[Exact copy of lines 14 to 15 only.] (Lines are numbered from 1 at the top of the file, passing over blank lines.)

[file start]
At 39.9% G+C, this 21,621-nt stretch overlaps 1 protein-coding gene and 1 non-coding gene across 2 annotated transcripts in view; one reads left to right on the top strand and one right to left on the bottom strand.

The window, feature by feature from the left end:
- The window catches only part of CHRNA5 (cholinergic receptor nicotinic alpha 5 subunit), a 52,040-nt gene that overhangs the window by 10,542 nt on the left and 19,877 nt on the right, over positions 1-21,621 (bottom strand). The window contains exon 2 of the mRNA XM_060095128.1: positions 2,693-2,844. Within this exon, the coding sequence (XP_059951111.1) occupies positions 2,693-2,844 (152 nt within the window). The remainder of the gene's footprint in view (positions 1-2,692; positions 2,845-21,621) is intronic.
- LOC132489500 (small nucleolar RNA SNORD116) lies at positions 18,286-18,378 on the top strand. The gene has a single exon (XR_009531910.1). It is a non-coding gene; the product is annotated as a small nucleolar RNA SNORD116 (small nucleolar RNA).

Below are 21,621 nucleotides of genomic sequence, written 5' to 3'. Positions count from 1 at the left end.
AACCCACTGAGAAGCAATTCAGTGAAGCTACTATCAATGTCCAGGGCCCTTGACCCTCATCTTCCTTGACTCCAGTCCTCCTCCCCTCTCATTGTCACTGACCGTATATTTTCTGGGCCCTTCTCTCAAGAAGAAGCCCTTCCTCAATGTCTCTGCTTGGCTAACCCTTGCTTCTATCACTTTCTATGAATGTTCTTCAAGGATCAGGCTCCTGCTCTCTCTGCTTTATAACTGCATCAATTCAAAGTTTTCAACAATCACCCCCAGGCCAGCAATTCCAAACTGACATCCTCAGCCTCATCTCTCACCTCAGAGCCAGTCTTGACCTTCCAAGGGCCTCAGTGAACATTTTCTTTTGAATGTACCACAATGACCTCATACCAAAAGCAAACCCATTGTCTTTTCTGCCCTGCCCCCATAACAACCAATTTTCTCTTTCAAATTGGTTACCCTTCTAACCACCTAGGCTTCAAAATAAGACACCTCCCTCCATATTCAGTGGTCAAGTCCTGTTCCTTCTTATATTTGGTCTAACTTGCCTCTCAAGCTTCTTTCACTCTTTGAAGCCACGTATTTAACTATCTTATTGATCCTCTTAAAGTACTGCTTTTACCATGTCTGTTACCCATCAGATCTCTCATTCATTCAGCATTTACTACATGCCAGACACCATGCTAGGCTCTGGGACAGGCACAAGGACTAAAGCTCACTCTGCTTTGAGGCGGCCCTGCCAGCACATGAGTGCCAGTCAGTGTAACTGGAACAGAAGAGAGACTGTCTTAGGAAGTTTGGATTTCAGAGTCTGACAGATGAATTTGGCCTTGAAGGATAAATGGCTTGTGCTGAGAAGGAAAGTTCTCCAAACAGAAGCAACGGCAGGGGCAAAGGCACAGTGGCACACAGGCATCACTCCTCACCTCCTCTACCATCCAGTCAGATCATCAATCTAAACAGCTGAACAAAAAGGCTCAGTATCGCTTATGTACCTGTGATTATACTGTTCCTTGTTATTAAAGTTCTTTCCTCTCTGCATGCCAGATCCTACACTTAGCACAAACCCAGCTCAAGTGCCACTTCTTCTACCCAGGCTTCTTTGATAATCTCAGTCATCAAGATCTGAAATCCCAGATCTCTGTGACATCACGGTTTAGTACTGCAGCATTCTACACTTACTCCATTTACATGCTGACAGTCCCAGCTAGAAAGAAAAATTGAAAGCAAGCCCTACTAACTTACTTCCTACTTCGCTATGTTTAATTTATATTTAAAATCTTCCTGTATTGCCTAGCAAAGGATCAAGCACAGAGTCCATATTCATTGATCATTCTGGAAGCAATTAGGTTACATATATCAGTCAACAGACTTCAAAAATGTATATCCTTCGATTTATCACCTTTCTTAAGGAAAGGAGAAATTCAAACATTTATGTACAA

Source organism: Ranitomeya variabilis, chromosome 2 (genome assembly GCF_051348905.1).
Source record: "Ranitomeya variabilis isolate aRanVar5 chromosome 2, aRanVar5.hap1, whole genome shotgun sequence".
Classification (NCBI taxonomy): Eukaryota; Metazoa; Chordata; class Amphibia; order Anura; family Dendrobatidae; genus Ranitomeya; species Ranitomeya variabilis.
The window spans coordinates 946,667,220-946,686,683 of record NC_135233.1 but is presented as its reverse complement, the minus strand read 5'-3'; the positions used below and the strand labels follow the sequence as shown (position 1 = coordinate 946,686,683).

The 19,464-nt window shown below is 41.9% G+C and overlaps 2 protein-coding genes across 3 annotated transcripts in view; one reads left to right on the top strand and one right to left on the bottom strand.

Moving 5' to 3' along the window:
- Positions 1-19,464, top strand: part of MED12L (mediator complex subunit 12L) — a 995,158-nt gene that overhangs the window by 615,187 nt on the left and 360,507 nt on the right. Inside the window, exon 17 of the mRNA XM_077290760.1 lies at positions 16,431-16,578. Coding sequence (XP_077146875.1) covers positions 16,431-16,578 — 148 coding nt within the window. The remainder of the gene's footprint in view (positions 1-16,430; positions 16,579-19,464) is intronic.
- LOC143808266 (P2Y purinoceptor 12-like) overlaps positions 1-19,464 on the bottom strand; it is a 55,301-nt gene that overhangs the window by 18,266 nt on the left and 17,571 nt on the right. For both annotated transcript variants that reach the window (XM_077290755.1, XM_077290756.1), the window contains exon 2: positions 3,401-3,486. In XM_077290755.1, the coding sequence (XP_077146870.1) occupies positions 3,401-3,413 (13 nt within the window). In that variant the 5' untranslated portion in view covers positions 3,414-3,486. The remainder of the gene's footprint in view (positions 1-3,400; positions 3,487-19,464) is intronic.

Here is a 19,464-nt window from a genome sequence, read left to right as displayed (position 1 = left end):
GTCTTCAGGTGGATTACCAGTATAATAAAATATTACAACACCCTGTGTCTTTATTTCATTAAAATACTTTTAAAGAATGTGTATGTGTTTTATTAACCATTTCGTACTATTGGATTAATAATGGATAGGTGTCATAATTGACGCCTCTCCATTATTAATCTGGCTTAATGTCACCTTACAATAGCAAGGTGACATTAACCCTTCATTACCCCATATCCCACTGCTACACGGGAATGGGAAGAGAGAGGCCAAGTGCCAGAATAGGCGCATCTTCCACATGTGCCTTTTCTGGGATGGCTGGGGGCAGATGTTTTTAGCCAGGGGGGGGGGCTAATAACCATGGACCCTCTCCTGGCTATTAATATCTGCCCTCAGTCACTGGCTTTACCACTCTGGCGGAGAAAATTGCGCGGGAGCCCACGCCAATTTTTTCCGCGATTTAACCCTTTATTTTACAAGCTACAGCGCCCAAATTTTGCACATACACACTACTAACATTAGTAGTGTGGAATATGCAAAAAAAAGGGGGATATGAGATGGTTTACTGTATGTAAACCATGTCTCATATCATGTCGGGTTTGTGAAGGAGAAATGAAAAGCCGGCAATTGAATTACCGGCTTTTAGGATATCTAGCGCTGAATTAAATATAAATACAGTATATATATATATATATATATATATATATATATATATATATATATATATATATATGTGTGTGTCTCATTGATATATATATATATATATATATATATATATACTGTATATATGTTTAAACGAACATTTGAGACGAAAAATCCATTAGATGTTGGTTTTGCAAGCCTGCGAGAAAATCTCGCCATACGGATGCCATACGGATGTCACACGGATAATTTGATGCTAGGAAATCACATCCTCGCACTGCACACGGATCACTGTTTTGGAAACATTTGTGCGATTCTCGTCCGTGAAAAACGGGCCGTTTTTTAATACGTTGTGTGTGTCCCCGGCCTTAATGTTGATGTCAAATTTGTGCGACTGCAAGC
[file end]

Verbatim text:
- LOC143808266 (P2Y purinoceptor 12-like) overlaps positions 1-19,464 on the bottom strand; it is a 55,301-nt gene that overhangs the window by 18,266 nt on the left and 17,571 nt on the right. For both annotated transcript variants that reach the window (XM_077290755.1, XM_077290756.1), the window contains exon 2: positions 3,401-3,486. In XM_077290755.1, the coding sequence (XP_077146870.1) occupies positions 3,401-3,413 (13 nt within the window). In that variant the 5' untranslated portion in view covers positions 3,414-3,486. The remainder of the gene's footprint in view (positions 1-3,400; positions 3,487-19,464) is intronic.

Here is a 19,464-nt window from a genome sequence, read left to right as displayed (position 1 = left end):